Deal is Near to End EMT Staffing Woes in Oahu

Many EMS providers leave their positions to become firefighters.


May 28--City officials say they're close to reaching an agreement with the union representing roughly 200 emergency services workers on a scheduling plan that they hope will curb staff shortage and overtime problems that forced them to shut down shifts at four ambulance stations during Easter weekend last month.

The city hopes the pilot project that converts most of its shifts for paramedics and emergency medical technicians to 12 hours from eight hours will reduce the amount of overtime they are forced to work and keep them happier, said Mark Rigg, director of the Department of Emergency Services.

This would mean the city would pay less in overtime and be able to draw from a larger pool of available workers to substitute for people calling in sick rather than force those already there to work double shifts.

Talks are expected to resume Wednesday with officials from United Public Workers, which represents Emergency Management Services Division workers, Rigg said Tuesday. "We are hopeful we will have an agreement in a couple of weeks," he said.

About 30, or more than 15 percent, of EMS' 220 funded positions are unfilled, a situation that has forced EMTs and paramedics to work double shifts of 16 hours.

Staff shortages and overtime have been a chronic concern in recent years for Oahu's Emergency Medical Services Division.

But the current problem was exacerbated by the recent unanticipated exodus of at least half a dozen emergency workers from EMS to the Honolulu Fire Department, the state or other counties. EMS workers often leave to become firefighters, who typically have more advancement opportunities and step pay increases, Rigg said.

Meanwhile, EMS cleared the way for 15 current EMTs to begin paramedic training classes at Kapiolani Community College in January, putting them out of commission for about 15 months, Rigg said. "It was a tough decision ... but we need paramedics or we're going to be short."

The situation reportedly has left some emergency workers so worn down that they have been taking sick days off to recuperate.

Rigg confirmed that four of the island's 20 ambulance stations each shut down for one eight-hour shift during the April 19-20 Easter weekend. The weekend was slow, and contracted ambulance operator American Medical Response was on standby, Rigg said.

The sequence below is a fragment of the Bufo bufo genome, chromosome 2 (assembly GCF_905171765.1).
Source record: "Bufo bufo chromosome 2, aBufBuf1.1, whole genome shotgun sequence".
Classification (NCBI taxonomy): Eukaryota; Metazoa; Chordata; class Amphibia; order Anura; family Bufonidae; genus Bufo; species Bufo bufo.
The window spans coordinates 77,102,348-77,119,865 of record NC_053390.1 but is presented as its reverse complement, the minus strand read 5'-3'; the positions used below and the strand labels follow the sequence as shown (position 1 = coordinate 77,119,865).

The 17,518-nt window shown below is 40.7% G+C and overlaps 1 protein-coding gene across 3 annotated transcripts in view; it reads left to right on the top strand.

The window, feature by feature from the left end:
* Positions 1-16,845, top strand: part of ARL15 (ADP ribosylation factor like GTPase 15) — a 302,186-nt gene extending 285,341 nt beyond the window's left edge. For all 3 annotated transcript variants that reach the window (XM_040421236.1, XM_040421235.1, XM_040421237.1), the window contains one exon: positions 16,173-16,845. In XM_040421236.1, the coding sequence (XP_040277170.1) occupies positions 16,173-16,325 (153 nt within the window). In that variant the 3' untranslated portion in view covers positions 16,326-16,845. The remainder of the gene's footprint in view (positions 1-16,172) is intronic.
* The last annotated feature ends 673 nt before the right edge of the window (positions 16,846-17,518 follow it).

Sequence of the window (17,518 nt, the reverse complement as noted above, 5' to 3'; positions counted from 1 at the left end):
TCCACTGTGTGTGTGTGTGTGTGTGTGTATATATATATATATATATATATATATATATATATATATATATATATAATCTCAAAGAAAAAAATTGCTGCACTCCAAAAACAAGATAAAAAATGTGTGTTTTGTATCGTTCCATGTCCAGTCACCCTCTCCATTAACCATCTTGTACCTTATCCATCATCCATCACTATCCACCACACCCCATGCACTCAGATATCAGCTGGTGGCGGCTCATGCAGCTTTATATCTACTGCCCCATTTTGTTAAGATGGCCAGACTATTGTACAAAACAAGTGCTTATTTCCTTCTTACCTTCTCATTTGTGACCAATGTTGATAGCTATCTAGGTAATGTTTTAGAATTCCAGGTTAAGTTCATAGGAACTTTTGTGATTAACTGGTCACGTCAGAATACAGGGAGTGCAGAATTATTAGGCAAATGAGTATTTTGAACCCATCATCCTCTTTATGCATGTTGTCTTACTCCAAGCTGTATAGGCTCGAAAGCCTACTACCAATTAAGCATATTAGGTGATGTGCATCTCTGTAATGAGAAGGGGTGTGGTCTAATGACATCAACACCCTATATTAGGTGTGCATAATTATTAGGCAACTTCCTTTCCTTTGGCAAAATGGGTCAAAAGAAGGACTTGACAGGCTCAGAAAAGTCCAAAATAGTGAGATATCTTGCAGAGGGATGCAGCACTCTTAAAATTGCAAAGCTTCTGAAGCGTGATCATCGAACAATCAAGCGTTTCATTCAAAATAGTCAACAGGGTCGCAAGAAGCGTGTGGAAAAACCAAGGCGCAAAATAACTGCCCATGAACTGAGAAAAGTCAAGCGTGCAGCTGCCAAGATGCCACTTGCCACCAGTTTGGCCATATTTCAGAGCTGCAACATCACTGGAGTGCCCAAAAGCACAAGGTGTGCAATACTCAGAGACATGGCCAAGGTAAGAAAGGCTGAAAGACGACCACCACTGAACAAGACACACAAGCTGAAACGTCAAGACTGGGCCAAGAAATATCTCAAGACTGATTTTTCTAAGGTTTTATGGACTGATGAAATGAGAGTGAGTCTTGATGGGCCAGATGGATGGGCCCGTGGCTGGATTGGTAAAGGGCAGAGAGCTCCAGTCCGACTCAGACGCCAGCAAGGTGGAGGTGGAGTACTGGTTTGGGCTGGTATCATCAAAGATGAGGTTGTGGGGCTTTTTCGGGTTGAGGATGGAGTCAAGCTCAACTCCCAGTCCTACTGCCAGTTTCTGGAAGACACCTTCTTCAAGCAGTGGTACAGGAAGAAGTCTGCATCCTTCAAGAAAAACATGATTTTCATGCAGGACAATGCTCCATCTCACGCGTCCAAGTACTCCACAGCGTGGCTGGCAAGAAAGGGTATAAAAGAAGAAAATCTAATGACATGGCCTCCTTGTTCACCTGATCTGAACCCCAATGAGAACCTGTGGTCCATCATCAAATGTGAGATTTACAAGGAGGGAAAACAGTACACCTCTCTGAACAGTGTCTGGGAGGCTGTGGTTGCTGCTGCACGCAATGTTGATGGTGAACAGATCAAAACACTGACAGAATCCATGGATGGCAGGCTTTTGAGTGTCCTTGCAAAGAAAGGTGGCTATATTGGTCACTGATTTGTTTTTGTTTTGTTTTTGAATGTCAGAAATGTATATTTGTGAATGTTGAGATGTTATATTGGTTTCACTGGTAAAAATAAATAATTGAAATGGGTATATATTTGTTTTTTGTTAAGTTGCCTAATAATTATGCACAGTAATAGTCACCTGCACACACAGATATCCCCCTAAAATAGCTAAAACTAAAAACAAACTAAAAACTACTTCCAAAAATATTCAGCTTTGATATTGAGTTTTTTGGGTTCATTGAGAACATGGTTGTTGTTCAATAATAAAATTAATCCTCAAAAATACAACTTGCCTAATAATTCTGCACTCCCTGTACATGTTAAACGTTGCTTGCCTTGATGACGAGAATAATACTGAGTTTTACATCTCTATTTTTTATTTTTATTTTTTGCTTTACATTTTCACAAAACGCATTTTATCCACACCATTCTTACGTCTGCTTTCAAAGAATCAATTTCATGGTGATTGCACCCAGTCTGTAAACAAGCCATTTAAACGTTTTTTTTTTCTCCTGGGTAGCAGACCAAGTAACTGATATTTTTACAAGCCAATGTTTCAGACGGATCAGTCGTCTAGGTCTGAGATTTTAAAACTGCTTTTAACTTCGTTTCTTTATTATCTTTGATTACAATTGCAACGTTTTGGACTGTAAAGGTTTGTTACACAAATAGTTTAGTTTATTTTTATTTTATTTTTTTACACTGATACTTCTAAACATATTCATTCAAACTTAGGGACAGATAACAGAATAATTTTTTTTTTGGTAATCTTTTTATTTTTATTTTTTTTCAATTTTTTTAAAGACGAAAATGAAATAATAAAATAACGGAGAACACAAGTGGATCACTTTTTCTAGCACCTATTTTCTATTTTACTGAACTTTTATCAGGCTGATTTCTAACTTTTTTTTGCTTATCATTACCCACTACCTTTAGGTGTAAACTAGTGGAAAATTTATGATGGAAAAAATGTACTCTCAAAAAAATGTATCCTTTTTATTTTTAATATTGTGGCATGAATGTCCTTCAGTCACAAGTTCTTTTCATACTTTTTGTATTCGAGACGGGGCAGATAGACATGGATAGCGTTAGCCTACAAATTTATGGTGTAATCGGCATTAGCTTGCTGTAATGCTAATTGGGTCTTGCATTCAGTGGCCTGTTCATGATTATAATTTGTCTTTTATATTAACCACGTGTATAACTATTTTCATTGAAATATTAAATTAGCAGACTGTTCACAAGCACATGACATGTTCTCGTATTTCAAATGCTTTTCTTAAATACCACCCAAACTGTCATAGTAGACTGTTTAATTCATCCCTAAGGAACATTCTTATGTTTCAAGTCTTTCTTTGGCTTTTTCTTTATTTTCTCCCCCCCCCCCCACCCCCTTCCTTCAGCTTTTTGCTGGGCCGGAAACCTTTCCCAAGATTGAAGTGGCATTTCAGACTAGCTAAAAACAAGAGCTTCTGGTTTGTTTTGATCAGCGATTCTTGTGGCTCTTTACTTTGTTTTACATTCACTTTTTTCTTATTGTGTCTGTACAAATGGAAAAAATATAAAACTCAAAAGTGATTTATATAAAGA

The department is neither seeking out nor punishing anyone who may have purposely taken sick leave to recuperate. "My position is ... if you're tired and you've been working 16-hour shifts for two or three days, if you're too tired to come in, don't come in," Rigg said.

The staffing dilemma has required EMS to spend roughly $5 million in overtime annually, more than a third of the EMS budget.

The city had budgeted $4 million for EMS overtime in the current year and, with just over a month to go in the current fiscal year, is projecting spending $5.19 million in OT, city emergency services spokeswoman Shayne Enright said. The city paid $4.95 million in EMS overtime last year, she said.

State Health Director Linda Rosen said the consistently high EMS overtime costs have troubled officials at the Health Department, which reimburses the city for EMS operations through a contract, for a number of years.

Rosen, who has been the Health Department EMS branch chief since 2006 and has continued in that role even after becoming health director in February, said she has pressed Oahu EMS to convert to 12-hour shifts for several years.

While overtime is often necessary, Rosen said, chronic OT issues like those experienced by EMS leads to employee burnout and then retention issues.

Rosen said the larger fear is that"they've really reached the point where if they have more people leaving because of the forced overtime, they'll just have to shut down stations because they don't have the personnel."

Rigg said he agrees with the logic behind moving to a predominantly 12-hour schedule. "It requires less staffing to operate a 12-hour schedule than an eight-hour schedule on a daily basis, so we'd have more personnel available to us," he said.

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